Music Macro Language (MML) is a method of transcribing musical notation as sequence data, which then gets processed into binary performance data, akin to MIDI, for a computer to playback. Most popularly, this syntax can be used to create chiptune music.
MML has many variations, but the majority of those languages share a similar syntax.
||Set octave for the rest of notes before the next |
The range is depending on platform.
||Play a note. Use |
A number should appear after the note; this number should denote the note's duration. 1 is a whole note, 2 is a half note, 4 a quarter note, 8 an eighth note, etc.
If no duration is specified, then the duration will be the value specified by the
||Play a rest. Similar to a normal note, the number after it defines its length.|
||Play a tie (extending pervious note, rest or tie). Similar to a normal note, the number after it defines its length.|
||Decrease or increase octave by 1. The direction is depending on platform, but both of them should be opposite each other.|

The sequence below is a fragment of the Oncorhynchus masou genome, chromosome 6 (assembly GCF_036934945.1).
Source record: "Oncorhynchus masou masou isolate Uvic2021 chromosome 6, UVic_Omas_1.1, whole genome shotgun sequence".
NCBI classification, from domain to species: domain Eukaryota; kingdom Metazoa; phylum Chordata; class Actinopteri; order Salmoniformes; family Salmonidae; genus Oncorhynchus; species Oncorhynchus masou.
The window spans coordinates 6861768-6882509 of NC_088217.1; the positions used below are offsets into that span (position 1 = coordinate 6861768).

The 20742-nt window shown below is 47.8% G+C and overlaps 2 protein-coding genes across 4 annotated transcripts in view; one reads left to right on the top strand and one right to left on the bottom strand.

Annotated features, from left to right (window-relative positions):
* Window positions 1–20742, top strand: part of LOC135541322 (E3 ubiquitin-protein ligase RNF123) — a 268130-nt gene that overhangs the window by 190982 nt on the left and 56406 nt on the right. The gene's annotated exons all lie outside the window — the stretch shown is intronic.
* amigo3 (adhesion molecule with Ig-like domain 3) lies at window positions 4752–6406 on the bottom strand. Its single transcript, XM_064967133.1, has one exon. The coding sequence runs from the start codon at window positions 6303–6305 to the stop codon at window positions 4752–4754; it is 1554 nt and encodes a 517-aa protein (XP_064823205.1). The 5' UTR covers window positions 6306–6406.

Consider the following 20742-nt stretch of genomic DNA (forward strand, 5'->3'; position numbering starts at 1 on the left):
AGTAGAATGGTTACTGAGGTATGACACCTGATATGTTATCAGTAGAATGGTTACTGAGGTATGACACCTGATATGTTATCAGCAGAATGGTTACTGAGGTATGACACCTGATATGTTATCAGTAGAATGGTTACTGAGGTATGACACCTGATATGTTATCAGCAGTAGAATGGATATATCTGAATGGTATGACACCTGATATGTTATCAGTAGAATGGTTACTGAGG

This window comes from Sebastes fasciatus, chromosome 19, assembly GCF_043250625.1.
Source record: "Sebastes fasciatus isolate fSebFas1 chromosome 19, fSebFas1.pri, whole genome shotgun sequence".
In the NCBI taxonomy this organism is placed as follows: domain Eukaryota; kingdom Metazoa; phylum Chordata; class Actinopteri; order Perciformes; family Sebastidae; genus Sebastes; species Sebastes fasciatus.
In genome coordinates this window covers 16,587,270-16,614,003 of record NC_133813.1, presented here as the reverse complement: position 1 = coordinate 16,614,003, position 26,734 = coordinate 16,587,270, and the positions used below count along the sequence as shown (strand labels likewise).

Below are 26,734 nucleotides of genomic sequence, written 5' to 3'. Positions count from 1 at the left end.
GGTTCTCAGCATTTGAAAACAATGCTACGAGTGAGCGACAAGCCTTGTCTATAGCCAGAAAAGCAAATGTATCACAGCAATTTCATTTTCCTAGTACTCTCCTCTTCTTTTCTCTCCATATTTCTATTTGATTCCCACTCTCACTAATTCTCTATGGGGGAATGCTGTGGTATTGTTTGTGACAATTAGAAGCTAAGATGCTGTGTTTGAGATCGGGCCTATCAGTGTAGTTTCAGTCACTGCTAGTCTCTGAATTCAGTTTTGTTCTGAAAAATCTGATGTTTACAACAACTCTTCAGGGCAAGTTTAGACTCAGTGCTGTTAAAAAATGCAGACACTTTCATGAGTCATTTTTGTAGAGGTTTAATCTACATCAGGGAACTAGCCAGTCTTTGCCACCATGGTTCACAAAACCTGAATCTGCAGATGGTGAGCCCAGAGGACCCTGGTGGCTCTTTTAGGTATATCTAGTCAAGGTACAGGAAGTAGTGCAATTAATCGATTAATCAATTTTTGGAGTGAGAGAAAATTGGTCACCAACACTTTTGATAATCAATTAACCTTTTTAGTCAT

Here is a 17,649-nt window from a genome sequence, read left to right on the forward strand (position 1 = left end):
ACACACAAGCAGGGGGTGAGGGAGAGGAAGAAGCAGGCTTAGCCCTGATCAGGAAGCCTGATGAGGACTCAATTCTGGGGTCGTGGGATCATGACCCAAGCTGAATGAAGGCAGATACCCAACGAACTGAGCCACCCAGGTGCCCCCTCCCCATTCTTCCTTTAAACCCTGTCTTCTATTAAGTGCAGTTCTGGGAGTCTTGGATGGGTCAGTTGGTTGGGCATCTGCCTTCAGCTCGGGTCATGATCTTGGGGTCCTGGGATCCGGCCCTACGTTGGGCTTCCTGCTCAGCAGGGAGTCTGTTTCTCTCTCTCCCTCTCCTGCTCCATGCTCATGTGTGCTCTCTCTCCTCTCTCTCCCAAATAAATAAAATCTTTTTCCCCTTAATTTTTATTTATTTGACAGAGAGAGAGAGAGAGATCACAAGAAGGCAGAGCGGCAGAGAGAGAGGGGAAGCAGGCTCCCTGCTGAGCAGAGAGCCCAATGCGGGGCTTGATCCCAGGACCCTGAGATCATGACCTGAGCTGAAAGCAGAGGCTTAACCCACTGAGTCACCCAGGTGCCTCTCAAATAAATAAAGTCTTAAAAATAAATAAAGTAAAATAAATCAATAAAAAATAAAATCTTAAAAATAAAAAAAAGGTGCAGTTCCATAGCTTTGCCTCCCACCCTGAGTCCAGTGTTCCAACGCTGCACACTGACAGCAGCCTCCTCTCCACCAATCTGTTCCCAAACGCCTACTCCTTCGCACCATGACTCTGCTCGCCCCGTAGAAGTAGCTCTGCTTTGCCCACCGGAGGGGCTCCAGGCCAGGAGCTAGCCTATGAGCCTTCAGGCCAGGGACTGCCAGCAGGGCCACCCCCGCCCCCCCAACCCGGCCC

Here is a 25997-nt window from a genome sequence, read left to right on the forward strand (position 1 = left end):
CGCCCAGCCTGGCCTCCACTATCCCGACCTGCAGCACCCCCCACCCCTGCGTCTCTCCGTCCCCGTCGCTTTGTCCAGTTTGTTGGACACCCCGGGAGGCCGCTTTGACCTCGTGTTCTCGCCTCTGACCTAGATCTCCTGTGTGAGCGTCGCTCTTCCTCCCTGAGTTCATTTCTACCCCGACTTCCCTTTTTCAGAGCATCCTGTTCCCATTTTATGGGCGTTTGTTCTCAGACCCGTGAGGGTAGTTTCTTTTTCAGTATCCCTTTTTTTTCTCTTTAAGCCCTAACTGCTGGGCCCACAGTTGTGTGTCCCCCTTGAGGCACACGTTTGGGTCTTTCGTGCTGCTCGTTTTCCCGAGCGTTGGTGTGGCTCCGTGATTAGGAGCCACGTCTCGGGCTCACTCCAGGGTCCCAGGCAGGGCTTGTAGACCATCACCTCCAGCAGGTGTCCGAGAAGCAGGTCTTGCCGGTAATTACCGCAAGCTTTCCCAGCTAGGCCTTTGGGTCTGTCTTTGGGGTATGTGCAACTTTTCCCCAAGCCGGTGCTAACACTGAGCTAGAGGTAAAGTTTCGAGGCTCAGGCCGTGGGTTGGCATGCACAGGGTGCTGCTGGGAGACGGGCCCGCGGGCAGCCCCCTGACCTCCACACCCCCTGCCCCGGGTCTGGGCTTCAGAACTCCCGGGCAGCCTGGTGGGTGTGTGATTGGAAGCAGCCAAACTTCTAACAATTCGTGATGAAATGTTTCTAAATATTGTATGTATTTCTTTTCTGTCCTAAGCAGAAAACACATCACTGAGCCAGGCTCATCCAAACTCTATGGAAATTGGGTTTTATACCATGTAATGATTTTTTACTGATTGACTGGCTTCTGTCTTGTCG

||Defining the default length of a note when the length is not specified.|
||Set instrument for a channel. The range is depending on platform.|
||Set channel volume. The range is depending on platform.|
Convert to MML
There are a handful of tools help you convert other sequence formats to MML:
MML usage in SNES ROM hacking
There are a handful of tools known to incorporate MML syntax into editing the music for existing SNES games:
- ZScream Magic, for The Legend of Zelda - A Link to the Past
- AddMusicY, for Yoshi's Island
- AddMusic, for Super Mario World
- LazyShell, for Super Mario RPG